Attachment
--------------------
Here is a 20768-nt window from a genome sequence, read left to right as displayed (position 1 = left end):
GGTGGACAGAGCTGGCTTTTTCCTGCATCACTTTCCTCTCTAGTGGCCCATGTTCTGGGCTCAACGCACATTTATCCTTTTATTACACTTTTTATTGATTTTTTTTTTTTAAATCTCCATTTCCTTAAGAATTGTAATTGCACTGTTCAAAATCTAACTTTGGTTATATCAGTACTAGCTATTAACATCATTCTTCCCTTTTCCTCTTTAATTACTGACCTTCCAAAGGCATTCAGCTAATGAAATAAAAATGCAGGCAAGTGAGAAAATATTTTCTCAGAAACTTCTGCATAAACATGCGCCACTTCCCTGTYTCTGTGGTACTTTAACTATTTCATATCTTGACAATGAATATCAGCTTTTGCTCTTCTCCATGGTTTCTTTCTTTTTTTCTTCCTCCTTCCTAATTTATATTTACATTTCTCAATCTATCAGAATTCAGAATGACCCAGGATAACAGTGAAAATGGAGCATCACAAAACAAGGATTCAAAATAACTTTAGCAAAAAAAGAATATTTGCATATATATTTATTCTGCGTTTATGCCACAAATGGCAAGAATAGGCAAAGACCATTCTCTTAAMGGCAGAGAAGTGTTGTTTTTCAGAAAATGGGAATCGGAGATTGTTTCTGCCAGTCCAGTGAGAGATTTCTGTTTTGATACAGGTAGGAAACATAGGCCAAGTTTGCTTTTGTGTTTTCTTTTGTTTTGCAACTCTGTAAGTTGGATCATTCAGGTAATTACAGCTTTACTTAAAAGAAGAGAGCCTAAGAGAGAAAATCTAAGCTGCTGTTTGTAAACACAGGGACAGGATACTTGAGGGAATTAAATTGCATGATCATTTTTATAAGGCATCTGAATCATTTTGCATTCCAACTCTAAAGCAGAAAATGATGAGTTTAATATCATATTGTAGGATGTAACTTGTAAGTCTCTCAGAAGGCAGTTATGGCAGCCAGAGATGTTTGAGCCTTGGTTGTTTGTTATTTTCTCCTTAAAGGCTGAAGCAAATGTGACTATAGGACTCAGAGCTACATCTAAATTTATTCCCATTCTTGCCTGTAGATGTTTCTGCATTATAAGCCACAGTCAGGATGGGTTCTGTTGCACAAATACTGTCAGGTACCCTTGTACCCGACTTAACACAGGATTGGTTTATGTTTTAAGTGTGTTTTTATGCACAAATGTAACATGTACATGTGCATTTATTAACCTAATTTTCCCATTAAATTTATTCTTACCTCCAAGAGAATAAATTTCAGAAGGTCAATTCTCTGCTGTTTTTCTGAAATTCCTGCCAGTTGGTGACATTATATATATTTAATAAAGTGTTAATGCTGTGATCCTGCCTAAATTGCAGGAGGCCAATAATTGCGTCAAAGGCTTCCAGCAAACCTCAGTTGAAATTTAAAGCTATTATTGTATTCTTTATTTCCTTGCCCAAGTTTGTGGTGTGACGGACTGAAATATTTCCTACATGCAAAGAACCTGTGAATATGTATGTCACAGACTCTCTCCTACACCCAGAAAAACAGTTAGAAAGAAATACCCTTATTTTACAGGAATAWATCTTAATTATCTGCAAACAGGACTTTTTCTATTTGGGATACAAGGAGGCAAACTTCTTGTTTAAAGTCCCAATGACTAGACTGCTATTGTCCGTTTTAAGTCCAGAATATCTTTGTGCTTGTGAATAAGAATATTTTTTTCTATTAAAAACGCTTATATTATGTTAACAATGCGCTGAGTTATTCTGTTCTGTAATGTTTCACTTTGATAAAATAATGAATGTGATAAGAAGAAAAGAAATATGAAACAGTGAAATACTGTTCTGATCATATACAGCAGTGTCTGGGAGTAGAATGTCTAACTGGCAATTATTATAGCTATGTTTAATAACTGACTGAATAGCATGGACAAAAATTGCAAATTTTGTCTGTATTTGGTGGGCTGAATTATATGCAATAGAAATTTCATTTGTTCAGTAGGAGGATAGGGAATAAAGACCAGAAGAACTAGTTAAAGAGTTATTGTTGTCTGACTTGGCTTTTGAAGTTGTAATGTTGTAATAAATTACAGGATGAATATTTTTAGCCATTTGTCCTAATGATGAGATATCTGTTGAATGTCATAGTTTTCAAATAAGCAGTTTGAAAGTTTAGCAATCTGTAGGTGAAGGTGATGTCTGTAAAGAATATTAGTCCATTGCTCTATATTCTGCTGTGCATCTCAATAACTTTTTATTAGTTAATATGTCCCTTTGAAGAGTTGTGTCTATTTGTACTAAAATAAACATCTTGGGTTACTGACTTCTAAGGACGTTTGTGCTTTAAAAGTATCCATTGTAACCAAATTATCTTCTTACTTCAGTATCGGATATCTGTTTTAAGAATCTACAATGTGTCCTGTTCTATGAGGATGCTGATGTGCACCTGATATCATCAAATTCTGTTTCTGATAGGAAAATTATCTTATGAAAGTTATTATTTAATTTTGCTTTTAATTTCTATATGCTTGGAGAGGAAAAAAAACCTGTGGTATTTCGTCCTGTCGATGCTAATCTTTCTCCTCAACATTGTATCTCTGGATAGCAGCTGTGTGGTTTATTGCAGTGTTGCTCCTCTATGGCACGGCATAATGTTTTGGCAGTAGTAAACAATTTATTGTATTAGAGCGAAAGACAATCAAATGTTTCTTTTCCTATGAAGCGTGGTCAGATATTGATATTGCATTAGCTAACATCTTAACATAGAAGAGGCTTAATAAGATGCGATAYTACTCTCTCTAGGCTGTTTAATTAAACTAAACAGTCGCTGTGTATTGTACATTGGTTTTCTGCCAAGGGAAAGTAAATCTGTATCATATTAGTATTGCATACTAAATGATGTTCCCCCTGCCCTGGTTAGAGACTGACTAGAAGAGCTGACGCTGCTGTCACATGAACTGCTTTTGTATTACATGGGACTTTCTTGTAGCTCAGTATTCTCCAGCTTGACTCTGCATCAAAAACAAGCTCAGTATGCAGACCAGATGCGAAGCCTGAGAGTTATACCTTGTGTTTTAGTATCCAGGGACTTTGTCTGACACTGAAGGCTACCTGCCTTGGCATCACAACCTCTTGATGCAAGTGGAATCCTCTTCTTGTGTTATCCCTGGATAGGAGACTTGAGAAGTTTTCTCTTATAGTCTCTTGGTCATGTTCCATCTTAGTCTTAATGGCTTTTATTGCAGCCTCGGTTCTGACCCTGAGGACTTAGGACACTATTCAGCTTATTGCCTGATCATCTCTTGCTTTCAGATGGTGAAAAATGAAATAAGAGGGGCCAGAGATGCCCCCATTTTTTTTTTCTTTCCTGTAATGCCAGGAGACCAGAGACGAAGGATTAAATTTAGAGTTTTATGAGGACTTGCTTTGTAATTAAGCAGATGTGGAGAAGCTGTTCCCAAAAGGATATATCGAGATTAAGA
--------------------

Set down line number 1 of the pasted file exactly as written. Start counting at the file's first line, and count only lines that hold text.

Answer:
Here is a 20768-nt window from a genome sequence, read left to right as displayed (position 1 = left end):